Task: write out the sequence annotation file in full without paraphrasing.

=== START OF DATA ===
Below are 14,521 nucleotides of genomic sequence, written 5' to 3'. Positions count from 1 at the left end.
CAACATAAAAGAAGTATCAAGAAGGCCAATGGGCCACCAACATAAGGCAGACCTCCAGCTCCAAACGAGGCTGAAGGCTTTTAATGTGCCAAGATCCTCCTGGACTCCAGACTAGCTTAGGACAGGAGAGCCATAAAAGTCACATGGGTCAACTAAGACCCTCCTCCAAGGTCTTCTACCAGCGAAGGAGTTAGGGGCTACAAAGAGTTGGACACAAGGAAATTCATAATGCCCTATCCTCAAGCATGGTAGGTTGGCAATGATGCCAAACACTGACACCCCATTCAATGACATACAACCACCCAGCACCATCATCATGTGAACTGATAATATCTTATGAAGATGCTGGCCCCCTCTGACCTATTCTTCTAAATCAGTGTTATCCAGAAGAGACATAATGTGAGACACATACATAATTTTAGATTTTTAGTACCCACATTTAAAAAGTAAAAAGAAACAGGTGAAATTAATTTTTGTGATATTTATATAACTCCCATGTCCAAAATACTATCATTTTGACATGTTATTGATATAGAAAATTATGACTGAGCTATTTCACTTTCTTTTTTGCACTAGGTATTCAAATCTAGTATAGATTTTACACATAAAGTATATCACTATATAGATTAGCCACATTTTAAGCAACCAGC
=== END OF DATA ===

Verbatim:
Below are 14,521 nucleotides of genomic sequence, written 5' to 3'. Positions count from 1 at the left end.
CAACATAAAAGAAGTATCAAGAAGGCCAATGGGCCACCAACATAAGGCAGACCTCCAGCTCCAAACGAGGCTGAAGGCTTTTAATGTGCCAAGATCCTCCTGGACTCCAGACTAGCTTAGGACAGGAGAGCCATAAAAGTCACATGGGTCAACTAAGACCCTCCTCCAAGGTCTTCTACCAGCGAAGGAGTTAGGGGCTACAAAGAGTTGGACACAAGGAAATTCATAATGCCCTATCCTCAAGCATGGTAGGTTGGCAATGATGCCAAACACTGACACCCCATTCAATGACATACAACCACCCAGCACCATCATCATGTGAACTGATAATATCTTATGAAGATGCTGGCCCCCTCTGACCTATTCTTCTAAATCAGTGTTATCCAGAAGAGACATAATGTGAGACACATACATAATTTTAGATTTTTAGTACCCACATTTAAAAAGTAAAAAGAAACAGGTGAAATTAATTTTTGTGATATTTATATAACTCCCATGTCCAAAATACTATCATTTTGACATGTTATTGATATAGAAAATTATGACTGAGCTATTTCACTTTCTTTTTTGCACTAGGTATTCAAATCTAGTATAGATTTTACACATAAAGTATATCACTATATAGATTAGCCACATTTTAAGCAACCAGC